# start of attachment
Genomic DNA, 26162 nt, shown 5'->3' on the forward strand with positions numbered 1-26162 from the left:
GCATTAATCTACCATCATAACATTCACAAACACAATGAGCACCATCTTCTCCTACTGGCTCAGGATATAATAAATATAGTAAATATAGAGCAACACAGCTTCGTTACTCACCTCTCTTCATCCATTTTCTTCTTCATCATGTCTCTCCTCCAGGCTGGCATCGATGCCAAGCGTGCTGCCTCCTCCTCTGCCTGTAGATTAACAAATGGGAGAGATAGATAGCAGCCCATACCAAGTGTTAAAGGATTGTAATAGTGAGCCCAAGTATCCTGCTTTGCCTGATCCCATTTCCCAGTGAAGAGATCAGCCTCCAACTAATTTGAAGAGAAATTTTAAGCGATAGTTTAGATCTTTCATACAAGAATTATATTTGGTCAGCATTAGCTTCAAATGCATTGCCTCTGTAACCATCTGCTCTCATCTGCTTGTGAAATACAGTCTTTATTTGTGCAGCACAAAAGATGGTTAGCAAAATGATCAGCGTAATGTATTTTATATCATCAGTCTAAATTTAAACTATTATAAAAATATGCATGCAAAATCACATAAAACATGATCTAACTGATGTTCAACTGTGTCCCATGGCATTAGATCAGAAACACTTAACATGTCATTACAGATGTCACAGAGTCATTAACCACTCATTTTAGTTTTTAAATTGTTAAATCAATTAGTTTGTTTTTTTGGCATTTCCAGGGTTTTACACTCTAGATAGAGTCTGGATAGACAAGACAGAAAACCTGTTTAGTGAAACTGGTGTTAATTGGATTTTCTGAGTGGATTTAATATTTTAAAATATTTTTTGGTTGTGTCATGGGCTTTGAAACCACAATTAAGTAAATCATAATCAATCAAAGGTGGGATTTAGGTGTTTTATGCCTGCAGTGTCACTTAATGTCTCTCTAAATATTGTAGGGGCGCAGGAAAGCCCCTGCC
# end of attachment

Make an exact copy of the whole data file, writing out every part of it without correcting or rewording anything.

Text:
Genomic DNA, 26162 nt, shown 5'->3' on the forward strand with positions numbered 1-26162 from the left:
GCATTAATCTACCATCATAACATTCACAAACACAATGAGCACCATCTTCTCCTACTGGCTCAGGATATAATAAATATAGTAAATATAGAGCAACACAGCTTCGTTACTCACCTCTCTTCATCCATTTTCTTCTTCATCATGTCTCTCCTCCAGGCTGGCATCGATGCCAAGCGTGCTGCCTCCTCCTCTGCCTGTAGATTAACAAATGGGAGAGATAGATAGCAGCCCATACCAAGTGTTAAAGGATTGTAATAGTGAGCCCAAGTATCCTGCTTTGCCTGATCCCATTTCCCAGTGAAGAGATCAGCCTCCAACTAATTTGAAGAGAAATTTTAAGCGATAGTTTAGATCTTTCATACAAGAATTATATTTGGTCAGCATTAGCTTCAAATGCATTGCCTCTGTAACCATCTGCTCTCATCTGCTTGTGAAATACAGTCTTTATTTGTGCAGCACAAAAGATGGTTAGCAAAATGATCAGCGTAATGTATTTTATATCATCAGTCTAAATTTAAACTATTATAAAAATATGCATGCAAAATCACATAAAACATGATCTAACTGATGTTCAACTGTGTCCCATGGCATTAGATCAGAAACACTTAACATGTCATTACAGATGTCACAGAGTCATTAACCACTCATTTTAGTTTTTAAATTGTTAAATCAATTAGTTTGTTTTTTTGGCATTTCCAGGGTTTTACACTCTAGATAGAGTCTGGATAGACAAGACAGAAAACCTGTTTAGTGAAACTGGTGTTAATTGGATTTTCTGAGTGGATTTAATATTTTAAAATATTTTTTGGTTGTGTCATGGGCTTTGAAACCACAATTAAGTAAATCATAATCAATCAAAGGTGGGATTTAGGTGTTTTATGCCTGCAGTGTCACTTAATGTCTCTCTAAATATTGTAGGGGCGCAGGAAAGCCCCTGCC